Psychological therapies are used as treatments for various kinds of mental distress. Some therapeutic modalities include cognitive behavioral therapy, acceptance and commitment therapy, mindfulness-based therapy, trauma-focused therapy – there are many types of psychological therapies.
In the real-life setting these types of therapy are not single entities. By treating an individual as a person and not as a disorder, elements from different science-based therapies should be combined and tailored to suit each individual’s needs. Generally, our feelings, thoughts, behaviours - how these are impacted by broader systems (e.g. families, schools, relationships and so on) and inequities in those systems are tackled with psychological therapies.
Overall, the aim is to reduce psychological distress.
Anyone experiencing mental distress or anyone interested in maintaining a healthy level of mental well-being. This can be individuals, couples, families or groups. If someone is under the age of 18 they can access psychological treatment with the permission of a parent or legal guardian.
Typically, sleep problems are treated with medicine. This is not the only way to treat many sleep problems, including sleeplessness, problems falling asleep or staying asleep (insomnia) and circadian problems (e.g. when the timing of sleep is too early or too late, shift work, jet lag). Insomnia is one of the most common sleep disturbances, that is, problems with falling asleep or staying asleep. Insomnia can affect us at any age and can be aggravated by external stressors and anxieties. Insomnia is also linked to depressed mood. Most of us do not get the recommended quantity (hours) or quality of sleep (for example, feeling unrefreshed or tired after waking up). In general, children 3 to 5 years old require 10 to 13 hours of sleep, children 6 to 12 years old require 9 to 12 hours, 13 to 18 years old require 8 to 10 hours and adults generally require between 7 and 9 hours. While the quantity matters, it's also important to focus on the quality. Do you feel rested? Do you feel rejuvenated? Do you struggle with your daytime functioning? Are you irritable? It might be that the quantity or quality of your sleep is insufficient to optimise your health and functioning.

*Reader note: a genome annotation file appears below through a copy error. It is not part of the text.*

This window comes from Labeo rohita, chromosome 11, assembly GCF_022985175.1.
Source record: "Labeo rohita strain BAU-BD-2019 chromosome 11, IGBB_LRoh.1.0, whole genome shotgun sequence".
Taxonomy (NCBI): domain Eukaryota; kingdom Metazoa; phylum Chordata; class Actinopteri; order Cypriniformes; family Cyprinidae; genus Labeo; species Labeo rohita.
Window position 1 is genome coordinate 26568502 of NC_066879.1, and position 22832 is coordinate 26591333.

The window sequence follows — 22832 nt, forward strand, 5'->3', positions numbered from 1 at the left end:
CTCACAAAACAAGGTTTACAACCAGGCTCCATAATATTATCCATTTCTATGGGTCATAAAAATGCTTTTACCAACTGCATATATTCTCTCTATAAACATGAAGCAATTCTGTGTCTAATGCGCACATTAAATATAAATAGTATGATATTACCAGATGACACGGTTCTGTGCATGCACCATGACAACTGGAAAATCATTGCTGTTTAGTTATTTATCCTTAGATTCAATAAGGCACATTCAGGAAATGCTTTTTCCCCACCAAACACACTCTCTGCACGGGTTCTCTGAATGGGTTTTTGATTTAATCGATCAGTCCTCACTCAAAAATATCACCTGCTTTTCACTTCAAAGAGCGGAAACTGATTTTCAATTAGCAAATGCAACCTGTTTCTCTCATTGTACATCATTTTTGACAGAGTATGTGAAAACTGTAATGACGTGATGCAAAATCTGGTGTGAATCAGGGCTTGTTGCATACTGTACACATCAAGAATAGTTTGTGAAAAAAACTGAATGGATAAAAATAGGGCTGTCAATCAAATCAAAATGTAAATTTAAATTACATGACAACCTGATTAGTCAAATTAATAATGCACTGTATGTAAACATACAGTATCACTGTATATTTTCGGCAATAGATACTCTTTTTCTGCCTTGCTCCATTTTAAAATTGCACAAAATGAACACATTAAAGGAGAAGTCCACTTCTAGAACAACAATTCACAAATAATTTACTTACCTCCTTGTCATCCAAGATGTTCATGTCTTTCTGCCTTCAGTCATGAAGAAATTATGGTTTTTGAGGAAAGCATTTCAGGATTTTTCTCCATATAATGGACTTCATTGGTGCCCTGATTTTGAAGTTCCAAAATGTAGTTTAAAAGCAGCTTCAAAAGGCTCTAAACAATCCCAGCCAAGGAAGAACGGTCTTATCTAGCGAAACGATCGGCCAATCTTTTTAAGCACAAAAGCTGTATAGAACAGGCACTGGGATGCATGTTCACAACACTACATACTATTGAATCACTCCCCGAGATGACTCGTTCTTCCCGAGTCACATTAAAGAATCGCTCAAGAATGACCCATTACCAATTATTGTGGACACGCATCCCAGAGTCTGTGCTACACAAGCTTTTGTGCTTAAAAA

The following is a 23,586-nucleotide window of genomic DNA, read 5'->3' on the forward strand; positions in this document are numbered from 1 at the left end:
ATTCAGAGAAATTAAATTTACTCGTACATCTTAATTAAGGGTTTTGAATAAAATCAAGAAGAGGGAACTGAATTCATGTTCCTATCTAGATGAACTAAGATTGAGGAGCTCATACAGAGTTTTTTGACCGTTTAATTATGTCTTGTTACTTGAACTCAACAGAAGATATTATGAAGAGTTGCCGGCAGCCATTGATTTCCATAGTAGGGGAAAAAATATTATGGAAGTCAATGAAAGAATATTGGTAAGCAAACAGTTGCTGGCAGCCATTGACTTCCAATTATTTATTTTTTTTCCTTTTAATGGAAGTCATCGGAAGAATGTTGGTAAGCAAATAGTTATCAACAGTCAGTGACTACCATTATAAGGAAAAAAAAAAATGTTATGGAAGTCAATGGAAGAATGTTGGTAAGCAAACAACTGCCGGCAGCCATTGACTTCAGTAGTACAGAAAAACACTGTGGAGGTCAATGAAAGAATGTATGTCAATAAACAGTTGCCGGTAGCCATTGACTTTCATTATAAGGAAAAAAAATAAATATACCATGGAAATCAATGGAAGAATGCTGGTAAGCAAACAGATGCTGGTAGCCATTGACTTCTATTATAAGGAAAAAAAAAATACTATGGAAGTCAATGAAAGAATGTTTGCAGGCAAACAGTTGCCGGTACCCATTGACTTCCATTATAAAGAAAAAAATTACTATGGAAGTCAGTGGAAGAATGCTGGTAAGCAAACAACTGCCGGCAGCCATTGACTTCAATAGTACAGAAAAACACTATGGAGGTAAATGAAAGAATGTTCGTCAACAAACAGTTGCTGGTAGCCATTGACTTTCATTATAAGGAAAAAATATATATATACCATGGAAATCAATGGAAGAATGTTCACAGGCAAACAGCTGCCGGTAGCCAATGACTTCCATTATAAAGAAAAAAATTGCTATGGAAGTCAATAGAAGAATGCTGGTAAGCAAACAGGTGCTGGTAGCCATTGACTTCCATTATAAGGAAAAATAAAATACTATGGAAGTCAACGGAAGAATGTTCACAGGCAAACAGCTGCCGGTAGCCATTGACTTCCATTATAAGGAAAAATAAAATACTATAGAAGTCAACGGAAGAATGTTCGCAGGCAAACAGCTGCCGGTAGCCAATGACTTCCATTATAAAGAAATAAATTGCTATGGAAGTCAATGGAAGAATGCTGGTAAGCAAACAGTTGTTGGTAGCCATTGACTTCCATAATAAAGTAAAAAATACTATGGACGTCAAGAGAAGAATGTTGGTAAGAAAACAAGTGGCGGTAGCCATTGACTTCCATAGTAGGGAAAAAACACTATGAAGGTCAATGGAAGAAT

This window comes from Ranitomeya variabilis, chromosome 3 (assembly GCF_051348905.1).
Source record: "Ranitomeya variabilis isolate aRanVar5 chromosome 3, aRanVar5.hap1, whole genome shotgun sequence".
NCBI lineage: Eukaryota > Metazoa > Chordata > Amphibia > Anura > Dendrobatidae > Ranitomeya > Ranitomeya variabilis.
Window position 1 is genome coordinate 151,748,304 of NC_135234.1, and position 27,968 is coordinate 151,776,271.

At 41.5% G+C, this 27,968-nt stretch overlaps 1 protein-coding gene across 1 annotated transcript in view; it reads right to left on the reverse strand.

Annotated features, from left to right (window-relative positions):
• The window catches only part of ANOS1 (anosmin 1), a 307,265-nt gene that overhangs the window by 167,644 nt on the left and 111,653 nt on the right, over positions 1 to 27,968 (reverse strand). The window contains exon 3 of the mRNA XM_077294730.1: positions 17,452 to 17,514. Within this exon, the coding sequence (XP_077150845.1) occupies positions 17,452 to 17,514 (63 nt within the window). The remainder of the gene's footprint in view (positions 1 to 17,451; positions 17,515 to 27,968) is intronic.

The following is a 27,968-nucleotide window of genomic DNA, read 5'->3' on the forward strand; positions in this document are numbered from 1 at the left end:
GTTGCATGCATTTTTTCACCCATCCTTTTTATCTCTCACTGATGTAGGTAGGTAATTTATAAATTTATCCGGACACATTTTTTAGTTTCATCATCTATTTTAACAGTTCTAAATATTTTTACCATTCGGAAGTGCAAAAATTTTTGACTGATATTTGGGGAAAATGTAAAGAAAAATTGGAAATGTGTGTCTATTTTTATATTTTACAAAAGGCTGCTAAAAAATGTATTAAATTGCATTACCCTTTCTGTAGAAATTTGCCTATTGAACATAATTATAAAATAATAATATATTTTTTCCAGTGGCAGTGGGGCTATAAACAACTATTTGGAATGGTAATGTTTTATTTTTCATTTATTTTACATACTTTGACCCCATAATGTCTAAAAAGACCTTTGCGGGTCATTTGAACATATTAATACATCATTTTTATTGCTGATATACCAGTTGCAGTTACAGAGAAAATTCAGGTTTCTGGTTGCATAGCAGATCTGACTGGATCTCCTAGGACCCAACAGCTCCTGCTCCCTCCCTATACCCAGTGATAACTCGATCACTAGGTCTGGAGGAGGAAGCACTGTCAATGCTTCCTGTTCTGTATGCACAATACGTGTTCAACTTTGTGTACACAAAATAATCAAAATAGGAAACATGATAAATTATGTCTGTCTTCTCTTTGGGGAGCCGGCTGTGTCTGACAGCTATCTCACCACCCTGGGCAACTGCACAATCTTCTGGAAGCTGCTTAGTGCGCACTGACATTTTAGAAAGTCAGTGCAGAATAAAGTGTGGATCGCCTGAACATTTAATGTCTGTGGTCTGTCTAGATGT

Behavioural sleep therapies are embedded within my clinical psychology practice aimed at improving sleep and overall well-being (e.g. improvements in mood and daytime functioning). Cognitive Behavioural Therapy for Insomnia (CBT-I) is the most widely used technique which has stood the test of scientific and clinical scrutiny. Studies have shown that CBT-I is more effective than sleeping pills in the long-run as sleeping pills should only be prescribed for short periods and may not be appropriate for some groups like children, adolescents and many adults for medical or other reasons. Prolonged use of sleeping pills can lead to dependency. Behavioural sleep treatments address the underlying causes of insomnia and improved sleep is likely to be long-lasting.
Behavioural sleep therapies can also work alongside medical treatments for some sleep problems (e.g. adjunct psychological therapies for adhering to CPAP treatment).
It really depends on the individual and the problem. If someone has been experiencing mental or sleep distress for a few months or years then it makes logical sense that it would take some time for psychological therapy to actually work.
The timing and frequency of sessions will be determined in consultation with each client and tailored to suit their particular needs.
Psychological/psychometric assessments are standardized questions designed to assess specific and measurable psychological characteristics. These assessments are sometimes required by schools, workplaces, for legal purposes or sometimes in conjunction with therapeutic services.
There are many psychological characteristics that can be measured by psychometric assessments.
Some of the most requested assessments include depression, anxiety, cognitive development, adaptive functioning, psychoeducational, trauma, personality and psychopathology. There are also more specific assessments that may be required depending on the context for which the assessment is needed.